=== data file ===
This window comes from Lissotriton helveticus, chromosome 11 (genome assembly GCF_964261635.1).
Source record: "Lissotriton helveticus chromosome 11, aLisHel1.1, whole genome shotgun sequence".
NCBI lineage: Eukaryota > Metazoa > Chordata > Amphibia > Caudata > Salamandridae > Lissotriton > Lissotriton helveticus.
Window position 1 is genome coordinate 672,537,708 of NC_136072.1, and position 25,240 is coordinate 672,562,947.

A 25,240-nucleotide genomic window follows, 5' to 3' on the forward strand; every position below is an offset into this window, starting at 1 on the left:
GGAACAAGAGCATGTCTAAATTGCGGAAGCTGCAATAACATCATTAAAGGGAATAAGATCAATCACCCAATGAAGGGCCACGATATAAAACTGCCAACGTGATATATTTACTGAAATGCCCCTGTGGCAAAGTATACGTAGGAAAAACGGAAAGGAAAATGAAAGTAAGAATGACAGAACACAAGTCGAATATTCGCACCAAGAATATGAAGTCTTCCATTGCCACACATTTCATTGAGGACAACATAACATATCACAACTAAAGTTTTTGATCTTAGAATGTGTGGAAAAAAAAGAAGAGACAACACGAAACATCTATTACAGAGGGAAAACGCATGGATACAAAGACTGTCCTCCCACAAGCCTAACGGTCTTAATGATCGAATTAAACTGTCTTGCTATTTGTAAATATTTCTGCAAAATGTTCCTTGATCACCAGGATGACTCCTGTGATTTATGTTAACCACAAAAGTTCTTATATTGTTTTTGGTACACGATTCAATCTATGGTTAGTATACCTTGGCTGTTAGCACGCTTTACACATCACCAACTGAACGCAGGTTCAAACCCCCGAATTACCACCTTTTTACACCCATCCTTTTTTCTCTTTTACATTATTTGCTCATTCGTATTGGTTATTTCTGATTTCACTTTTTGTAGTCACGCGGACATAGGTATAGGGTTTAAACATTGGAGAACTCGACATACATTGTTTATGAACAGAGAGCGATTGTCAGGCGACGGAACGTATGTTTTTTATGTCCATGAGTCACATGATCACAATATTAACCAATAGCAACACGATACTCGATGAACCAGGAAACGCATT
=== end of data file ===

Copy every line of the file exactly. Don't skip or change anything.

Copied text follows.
This window comes from Lissotriton helveticus, chromosome 11 (genome assembly GCF_964261635.1).
Source record: "Lissotriton helveticus chromosome 11, aLisHel1.1, whole genome shotgun sequence".
NCBI lineage: Eukaryota > Metazoa > Chordata > Amphibia > Caudata > Salamandridae > Lissotriton > Lissotriton helveticus.
Window position 1 is genome coordinate 672,537,708 of NC_136072.1, and position 25,240 is coordinate 672,562,947.

A 25,240-nucleotide genomic window follows, 5' to 3' on the forward strand; every position below is an offset into this window, starting at 1 on the left:
GGAACAAGAGCATGTCTAAATTGCGGAAGCTGCAATAACATCATTAAAGGGAATAAGATCAATCACCCAATGAAGGGCCACGATATAAAACTGCCAACGTGATATATTTACTGAAATGCCCCTGTGGCAAAGTATACGTAGGAAAAACGGAAAGGAAAATGAAAGTAAGAATGACAGAACACAAGTCGAATATTCGCACCAAGAATATGAAGTCTTCCATTGCCACACATTTCATTGAGGACAACATAACATATCACAACTAAAGTTTTTGATCTTAGAATGTGTGGAAAAAAAAGAAGAGACAACACGAAACATCTATTACAGAGGGAAAACGCATGGATACAAAGACTGTCCTCCCACAAGCCTAACGGTCTTAATGATCGAATTAAACTGTCTTGCTATTTGTAAATATTTCTGCAAAATGTTCCTTGATCACCAGGATGACTCCTGTGATTTATGTTAACCACAAAAGTTCTTATATTGTTTTTGGTACACGATTCAATCTATGGTTAGTATACCTTGGCTGTTAGCACGCTTTACACATCACCAACTGAACGCAGGTTCAAACCCCCGAATTACCACCTTTTTACACCCATCCTTTTTTCTCTTTTACATTATTTGCTCATTCGTATTGGTTATTTCTGATTTCACTTTTTGTAGTCACGCGGACATAGGTATAGGGTTTAAACATTGGAGAACTCGACATACATTGTTTATGAACAGAGAGCGATTGTCAGGCGACGGAACGTATGTTTTTTATGTCCATGAGTCACATGATCACAATATTAACCAATAGCAACACGATACTCGATGAACCAGGAAACGCATT